The first post on a new blog has to be the hardest to write. In fact I didn’t really have a clue how to start... A cheery “hello” followed by a group bio? Or should we introduce ourselves one by one? Should I launch straight in there with an impassioned statement of our aims? (Because we are impassioned about this topic.) In the end I realised I didn’t have a clue so I’ve just started in, somehow or another.
We are, as the sidebar says, a group of parishioners from a church in the south of England who get together regularly to “do our bit” towards promoting respect for the dignity and sanctity of human life from conception until natural death. This blog is a way of trying to reach out beyond the walls of our church hall, our houses and the town where we live and make contact with others out there who feel the same (or don’t feel the same but are open to discussing it).
“Pro life” is a big phrase. It’s often interpreted narrowly as “against abortion” but actually covers so much more. Being “for life” involves respecting the incredible, immeasurable value of each and every person, and that has ramifications far beyond the womb and far beyond what we normally define as being in the pro-life category. So what does St John’s pro life group think it means...?
OK. It means respecting that every human embryo, however created – in fact even every human blastocyst in its earliest stages – is exactly that, human. Therefore the embryo has a right not to be thought of as raw material for scientific study, however well-intentioned the aims, and he/she has a right to live for as long as he/she is naturally able – for who is to draw the dividing line that says, “Now this is a person”? The path of development from two cells to baby to pre-pubescent child to adult is a continuum. Human being at each of the later three stages look, behave and feel very differently but we do not admit a right to terminate the lives of any of them.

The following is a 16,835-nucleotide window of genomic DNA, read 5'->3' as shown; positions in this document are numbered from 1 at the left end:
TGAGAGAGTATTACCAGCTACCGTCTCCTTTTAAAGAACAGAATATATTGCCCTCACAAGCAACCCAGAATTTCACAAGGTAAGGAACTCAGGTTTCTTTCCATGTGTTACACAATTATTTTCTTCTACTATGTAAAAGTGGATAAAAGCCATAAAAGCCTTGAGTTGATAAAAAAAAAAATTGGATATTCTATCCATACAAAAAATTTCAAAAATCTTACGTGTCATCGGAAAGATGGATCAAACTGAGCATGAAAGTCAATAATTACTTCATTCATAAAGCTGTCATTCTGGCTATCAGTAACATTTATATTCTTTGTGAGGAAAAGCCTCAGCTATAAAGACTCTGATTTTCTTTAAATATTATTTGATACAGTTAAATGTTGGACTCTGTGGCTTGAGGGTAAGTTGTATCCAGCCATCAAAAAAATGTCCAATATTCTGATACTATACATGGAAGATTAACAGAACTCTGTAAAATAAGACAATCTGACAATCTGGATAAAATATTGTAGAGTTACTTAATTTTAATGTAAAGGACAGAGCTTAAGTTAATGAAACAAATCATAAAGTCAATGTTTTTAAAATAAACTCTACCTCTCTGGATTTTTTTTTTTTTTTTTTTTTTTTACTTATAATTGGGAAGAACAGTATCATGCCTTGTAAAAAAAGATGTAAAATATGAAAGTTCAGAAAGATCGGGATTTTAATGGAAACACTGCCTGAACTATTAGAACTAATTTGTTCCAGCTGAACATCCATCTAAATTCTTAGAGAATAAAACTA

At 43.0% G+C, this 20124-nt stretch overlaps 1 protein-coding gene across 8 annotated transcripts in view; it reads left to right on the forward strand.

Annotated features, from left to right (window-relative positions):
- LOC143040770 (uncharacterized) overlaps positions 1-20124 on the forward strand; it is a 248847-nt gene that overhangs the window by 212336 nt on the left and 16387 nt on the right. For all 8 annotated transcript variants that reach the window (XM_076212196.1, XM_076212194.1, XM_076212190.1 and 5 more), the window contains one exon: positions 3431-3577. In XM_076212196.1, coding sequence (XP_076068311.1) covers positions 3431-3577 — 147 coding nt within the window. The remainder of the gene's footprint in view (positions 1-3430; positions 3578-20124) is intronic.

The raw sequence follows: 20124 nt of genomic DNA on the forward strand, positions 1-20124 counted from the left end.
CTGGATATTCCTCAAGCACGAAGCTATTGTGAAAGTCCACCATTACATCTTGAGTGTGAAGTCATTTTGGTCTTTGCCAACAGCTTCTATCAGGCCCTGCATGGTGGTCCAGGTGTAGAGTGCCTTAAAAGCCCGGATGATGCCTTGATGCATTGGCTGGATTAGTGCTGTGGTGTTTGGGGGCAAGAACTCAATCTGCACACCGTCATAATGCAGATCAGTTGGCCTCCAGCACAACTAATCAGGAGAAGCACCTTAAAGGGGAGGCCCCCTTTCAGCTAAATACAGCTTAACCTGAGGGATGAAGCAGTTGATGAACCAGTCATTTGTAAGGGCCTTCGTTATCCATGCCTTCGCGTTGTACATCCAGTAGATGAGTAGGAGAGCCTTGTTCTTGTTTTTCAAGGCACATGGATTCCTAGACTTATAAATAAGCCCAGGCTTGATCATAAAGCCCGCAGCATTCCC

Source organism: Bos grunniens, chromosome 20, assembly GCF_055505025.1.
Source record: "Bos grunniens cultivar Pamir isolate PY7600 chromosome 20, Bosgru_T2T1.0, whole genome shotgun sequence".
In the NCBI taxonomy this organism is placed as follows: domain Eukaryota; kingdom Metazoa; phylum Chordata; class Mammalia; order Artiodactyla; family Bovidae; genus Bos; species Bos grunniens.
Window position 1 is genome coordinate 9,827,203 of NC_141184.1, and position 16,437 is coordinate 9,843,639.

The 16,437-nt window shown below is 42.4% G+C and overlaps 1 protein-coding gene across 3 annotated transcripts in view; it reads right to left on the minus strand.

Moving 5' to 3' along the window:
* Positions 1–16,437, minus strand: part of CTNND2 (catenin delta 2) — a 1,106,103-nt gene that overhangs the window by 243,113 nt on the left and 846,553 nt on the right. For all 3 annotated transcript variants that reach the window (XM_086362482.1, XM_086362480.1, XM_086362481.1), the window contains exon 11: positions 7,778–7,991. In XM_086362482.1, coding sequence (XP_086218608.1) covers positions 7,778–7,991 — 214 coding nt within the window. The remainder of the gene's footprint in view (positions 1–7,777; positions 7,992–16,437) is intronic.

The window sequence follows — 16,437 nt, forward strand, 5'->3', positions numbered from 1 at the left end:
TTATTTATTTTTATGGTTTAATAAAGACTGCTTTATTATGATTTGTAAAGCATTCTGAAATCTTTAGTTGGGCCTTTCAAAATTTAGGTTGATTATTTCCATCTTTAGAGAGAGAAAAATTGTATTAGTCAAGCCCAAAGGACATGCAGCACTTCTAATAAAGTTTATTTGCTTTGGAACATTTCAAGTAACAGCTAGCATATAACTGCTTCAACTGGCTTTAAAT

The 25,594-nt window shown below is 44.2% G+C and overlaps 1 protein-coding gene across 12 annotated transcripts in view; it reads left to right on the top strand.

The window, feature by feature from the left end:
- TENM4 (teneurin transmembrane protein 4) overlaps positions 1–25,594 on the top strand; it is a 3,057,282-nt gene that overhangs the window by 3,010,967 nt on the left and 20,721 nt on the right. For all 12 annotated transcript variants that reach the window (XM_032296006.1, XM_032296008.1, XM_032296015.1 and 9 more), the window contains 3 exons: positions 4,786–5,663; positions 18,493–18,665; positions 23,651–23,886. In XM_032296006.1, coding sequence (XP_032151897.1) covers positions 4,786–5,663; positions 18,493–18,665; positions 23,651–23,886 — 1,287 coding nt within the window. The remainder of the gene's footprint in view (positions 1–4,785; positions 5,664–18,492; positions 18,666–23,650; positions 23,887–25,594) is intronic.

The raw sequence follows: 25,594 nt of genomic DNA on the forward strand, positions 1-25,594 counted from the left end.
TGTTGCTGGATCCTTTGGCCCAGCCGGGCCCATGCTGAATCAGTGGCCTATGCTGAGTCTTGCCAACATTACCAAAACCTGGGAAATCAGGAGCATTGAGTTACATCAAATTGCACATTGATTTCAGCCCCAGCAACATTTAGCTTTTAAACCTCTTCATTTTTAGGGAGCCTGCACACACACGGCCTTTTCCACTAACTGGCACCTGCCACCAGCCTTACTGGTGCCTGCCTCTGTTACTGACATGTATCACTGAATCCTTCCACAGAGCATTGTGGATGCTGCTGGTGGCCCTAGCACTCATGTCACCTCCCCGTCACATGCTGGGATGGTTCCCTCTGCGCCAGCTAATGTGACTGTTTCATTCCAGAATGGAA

It means respecting the value of each person whether or not they are able to walk, speak or be economically productive and however far from “perfect” their appearance is or however limited their range of obvious talents. Importantly, it means helping people in all sorts of circumstances appreciate their own value. It means giving the elderly and the ill a reason to live, not reasons to die. It means realising that suffering and physical or mental limitations do not automatically preclude what we (sometimes rather nebulously) refer to as “quality of life”. It means understanding that we are all in this thing (this amazing, wonderful, terrible, painful, challenging thing) called life together and that our care and our support can make life worth living for others.
It means caring about justice and peace and war and hunger and poverty too. The respect for human life that motivates the pro-life campaigner is the very same respect that sends aid workers to war-torn regions and prompts us to give money to appeals for areas stricken by natural catastrophe. We cannot advocate for the rights of our suffering brothers and sisters in Africa but ignore those of our brothers and sisters unable to speak for themselves because they are still in the womb or incapacitated by illness.
That’s probably a long enough post to be beginning with (I said we were impassioned!). Each member of our group has their own story and some of us will share those with you, if you’d like. We will update this blog with news and views on the latest pro-life issues and campaigns. And we’ll try to keep it light from time to time, on the grounds that a simple smile can make the whole world look different...